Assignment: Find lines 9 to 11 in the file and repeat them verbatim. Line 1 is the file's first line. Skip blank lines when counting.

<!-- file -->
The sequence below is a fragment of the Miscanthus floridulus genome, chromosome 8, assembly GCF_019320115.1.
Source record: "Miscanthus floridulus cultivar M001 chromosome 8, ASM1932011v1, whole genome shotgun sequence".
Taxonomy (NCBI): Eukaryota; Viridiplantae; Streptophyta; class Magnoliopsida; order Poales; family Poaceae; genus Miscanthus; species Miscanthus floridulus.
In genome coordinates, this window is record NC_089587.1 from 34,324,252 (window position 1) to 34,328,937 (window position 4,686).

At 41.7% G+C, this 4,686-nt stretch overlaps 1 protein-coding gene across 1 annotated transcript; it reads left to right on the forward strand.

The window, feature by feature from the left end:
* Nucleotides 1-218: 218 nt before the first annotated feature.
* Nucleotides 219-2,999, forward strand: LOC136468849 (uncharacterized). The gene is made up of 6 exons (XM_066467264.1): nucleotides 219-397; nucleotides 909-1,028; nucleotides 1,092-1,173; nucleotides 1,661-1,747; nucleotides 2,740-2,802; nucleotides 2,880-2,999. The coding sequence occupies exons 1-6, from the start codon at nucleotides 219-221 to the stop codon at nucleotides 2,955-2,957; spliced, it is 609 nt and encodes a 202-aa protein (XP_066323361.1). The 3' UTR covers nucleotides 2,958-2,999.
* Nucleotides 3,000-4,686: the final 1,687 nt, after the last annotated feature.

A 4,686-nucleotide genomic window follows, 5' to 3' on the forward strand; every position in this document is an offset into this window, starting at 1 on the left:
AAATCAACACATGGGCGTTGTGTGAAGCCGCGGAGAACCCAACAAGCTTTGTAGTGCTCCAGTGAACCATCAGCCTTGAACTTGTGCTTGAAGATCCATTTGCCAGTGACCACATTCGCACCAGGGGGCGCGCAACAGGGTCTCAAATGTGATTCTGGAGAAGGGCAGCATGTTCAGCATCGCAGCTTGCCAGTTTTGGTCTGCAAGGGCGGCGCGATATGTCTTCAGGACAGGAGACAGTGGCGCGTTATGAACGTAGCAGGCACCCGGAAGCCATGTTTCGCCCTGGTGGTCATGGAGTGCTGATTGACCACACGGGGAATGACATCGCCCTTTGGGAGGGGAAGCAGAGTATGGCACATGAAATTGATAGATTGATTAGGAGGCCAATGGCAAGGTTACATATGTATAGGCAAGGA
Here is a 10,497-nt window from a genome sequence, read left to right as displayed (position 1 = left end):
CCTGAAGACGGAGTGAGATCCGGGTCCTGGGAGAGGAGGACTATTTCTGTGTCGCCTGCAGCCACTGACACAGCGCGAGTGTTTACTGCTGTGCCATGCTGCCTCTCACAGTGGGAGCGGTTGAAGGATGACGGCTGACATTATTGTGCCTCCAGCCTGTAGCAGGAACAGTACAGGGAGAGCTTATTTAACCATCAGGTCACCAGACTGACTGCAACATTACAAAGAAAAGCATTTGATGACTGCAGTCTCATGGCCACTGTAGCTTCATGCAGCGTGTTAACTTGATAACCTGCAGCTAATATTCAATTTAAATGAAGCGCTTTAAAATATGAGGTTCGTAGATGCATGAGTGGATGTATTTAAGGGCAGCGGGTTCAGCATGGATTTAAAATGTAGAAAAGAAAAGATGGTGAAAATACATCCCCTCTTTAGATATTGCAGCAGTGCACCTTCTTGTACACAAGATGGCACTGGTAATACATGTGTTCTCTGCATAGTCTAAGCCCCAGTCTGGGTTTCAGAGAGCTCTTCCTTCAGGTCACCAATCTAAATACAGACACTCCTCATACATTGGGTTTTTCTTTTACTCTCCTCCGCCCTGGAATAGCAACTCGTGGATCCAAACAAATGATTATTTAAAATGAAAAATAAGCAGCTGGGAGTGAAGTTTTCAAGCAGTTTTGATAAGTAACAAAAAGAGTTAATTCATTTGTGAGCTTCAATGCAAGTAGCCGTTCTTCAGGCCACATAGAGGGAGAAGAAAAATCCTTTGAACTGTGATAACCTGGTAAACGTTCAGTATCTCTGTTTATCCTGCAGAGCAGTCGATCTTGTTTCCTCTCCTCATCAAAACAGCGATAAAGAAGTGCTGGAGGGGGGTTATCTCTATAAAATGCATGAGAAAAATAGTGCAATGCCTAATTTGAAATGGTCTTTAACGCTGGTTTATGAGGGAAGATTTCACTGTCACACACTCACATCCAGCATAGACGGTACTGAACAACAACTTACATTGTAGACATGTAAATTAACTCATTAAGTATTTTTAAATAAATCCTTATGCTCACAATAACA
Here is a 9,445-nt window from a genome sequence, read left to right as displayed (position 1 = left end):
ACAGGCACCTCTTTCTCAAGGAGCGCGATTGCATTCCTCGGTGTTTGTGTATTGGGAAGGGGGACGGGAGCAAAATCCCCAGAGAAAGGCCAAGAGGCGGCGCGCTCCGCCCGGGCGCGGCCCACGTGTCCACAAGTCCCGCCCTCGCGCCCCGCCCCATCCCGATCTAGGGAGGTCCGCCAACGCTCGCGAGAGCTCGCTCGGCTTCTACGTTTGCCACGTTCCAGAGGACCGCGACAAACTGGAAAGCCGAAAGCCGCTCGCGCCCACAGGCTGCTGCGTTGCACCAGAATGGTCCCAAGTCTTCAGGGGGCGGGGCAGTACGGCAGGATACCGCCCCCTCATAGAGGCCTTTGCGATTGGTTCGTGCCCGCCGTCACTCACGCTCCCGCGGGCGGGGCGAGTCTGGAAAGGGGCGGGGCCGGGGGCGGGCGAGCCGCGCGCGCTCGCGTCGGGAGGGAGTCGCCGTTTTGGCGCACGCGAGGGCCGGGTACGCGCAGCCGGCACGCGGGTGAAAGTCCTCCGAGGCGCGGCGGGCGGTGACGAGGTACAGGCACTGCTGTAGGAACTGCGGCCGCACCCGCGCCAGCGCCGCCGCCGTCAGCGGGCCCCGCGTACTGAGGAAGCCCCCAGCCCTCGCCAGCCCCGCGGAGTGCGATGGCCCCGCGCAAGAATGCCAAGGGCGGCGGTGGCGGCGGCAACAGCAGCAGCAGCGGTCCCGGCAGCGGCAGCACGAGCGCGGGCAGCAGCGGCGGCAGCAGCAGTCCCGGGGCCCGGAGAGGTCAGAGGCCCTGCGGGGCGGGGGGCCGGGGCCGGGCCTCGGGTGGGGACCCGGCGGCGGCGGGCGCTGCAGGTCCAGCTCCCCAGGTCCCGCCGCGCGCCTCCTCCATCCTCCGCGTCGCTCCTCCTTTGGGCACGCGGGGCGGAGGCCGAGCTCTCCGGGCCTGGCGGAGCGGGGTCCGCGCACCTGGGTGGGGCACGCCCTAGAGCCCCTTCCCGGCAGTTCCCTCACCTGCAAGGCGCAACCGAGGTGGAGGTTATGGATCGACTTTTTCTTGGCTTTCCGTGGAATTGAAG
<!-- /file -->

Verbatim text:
* Nucleotides 3,000-4,686: the final 1,687 nt, after the last annotated feature.

A 4,686-nucleotide genomic window follows, 5' to 3' on the forward strand; every position in this document is an offset into this window, starting at 1 on the left:
AAATCAACACATGGGCGTTGTGTGAAGCCGCGGAGAACCCAACAAGCTTTGTAGTGCTCCAGTGAACCATCAGCCTTGAACTTGTGCTTGAAGATCCATTTGCCAGTGACCACATTCGCACCAGGGGGCGCGCAACAGGGTCTCAAATGTGATTCTGGAGAAGGGCAGCATGTTCAGCATCGCAGCTTGCCAGTTTTGGTCTGCAAGGGCGGCGCGATATGTCTTCAGGACAGGAGACAGTGGCGCGTTATGAACGTAGCAGGCACCCGGAAGCCATGTTTCGCCCTGGTGGTCATGGAGTGCTGATTGACCACACGGGGAATGACATCGCCCTTTGGGAGGGGAAGCAGAGTATGGCACATGAAATTGATAGATTGATTAGGAGGCCAATGGCAAGGTTACATATGTATAGGCAAGGA